Infection in Fish
Hisae Kasai , Associate Professor
Faculty of Fisheries Sciences / Graduate School of Fisheries Sciences (School of Fisheries Sciences, Department of Aquaculture Life Science)
High school : Hokkaido Prefectural Kushiro Konan High School
Academic background : Doctorate at Hokkaido University
- Research areas
- Research keywords
- fish disease, viruses, vaccines
What are you aiming to achieve?
I am engaged in research into disease in fish in order to prevent outbreaks of fish diseases. Just like humans and animals, fish catch disease. Microorganisms (pathogens) that cause disease in fish include many kind of viruses that result in high death rates, and control strategies against these are urgently needed.
In order to prevent disease in fish, it is important to select the parent fish. We are aiming to establish a blood testing method that has similar standards to those used in humans and animals. At the same time, if the water in which the fish are reared is contaminated with pathogens, then it becomes difficult to prevent the outbreaks of disease even if healthy fry are introduced. Furthermore, if wastewater containing pathogens is released from a facility where infection has occurred into rivers or coastal areas, then downstream or coastal marine areas can be contaminated across a wide area, causing an epidemic of the disease. I researched the sterilization of breeding water and wastewater during my doctorate course, and established a method which is capable of disinfecting around 100 tons of seawater per hour. At present, its use is being rolled out in public sector cultivation centers (facilities that produce fry for release).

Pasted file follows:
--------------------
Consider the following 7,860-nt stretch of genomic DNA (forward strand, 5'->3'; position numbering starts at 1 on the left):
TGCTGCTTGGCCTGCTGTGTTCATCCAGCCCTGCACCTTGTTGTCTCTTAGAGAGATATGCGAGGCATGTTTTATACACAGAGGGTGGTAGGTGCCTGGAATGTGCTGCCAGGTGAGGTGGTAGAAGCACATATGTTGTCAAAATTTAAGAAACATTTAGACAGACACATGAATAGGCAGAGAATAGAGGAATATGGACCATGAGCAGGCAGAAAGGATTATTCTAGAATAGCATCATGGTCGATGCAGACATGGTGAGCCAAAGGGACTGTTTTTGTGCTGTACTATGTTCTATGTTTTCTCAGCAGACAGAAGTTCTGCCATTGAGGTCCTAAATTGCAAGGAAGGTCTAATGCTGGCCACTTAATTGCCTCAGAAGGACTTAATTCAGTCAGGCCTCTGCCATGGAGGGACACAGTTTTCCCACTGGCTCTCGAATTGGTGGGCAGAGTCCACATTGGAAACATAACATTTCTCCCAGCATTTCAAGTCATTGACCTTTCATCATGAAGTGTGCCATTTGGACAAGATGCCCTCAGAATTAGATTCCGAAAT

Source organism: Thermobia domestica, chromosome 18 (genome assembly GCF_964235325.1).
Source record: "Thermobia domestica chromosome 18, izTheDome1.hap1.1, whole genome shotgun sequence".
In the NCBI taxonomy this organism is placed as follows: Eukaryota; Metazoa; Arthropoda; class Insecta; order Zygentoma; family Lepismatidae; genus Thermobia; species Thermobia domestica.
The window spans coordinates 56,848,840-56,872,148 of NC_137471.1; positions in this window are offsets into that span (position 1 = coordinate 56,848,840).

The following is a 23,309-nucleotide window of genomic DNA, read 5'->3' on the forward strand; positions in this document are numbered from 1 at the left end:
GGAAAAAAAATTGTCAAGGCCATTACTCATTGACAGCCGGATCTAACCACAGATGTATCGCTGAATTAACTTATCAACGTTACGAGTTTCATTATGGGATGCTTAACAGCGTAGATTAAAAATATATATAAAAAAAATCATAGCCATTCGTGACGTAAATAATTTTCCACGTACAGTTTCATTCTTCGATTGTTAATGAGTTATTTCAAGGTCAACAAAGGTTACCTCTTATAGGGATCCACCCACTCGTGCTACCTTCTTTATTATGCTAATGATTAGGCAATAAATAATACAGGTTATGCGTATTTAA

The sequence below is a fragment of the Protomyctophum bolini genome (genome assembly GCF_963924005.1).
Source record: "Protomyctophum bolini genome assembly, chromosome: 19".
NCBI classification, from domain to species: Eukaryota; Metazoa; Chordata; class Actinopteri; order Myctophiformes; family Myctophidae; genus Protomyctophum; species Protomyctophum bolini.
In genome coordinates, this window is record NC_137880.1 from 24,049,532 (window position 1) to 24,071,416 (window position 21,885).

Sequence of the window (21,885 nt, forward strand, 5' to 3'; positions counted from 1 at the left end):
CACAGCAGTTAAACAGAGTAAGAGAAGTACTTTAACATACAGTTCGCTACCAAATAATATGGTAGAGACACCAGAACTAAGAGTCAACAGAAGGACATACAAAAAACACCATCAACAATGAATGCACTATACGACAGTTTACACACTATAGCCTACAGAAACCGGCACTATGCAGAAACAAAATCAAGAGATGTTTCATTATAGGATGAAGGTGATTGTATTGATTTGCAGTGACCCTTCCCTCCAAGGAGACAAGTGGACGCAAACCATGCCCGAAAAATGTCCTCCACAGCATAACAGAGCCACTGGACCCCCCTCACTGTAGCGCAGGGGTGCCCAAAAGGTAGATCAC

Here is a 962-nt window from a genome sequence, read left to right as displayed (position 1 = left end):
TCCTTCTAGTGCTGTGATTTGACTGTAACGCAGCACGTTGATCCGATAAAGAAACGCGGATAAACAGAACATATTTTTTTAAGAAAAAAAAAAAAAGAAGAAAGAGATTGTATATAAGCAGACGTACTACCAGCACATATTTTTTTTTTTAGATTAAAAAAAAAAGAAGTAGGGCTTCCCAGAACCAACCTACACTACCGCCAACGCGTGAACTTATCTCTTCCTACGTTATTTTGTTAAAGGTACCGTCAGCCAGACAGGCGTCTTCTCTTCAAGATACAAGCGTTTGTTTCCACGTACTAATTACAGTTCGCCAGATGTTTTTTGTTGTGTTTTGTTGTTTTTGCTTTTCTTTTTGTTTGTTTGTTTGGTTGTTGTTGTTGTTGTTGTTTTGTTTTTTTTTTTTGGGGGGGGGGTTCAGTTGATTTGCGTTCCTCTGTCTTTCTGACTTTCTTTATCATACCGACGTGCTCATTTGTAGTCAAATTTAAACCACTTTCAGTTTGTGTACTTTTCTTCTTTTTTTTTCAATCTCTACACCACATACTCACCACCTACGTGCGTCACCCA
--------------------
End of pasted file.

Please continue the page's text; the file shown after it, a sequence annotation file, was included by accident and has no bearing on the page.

What sort of equipment do you use to perform what type of experiments?
We need to culture cells that perform the role of host in order to then cultivate viruses. In order to prevent microorganisms present in the air from contaminating the culture, and also to maintain the safety of those working on the experiment, we use a device called a “safety cabinet”. There have to date been no cases of fish viruses infecting mammals, but since we sometimes work with unknown pathogens, we have to be extremely careful to maintain and prepare the environment in which we do our experiments.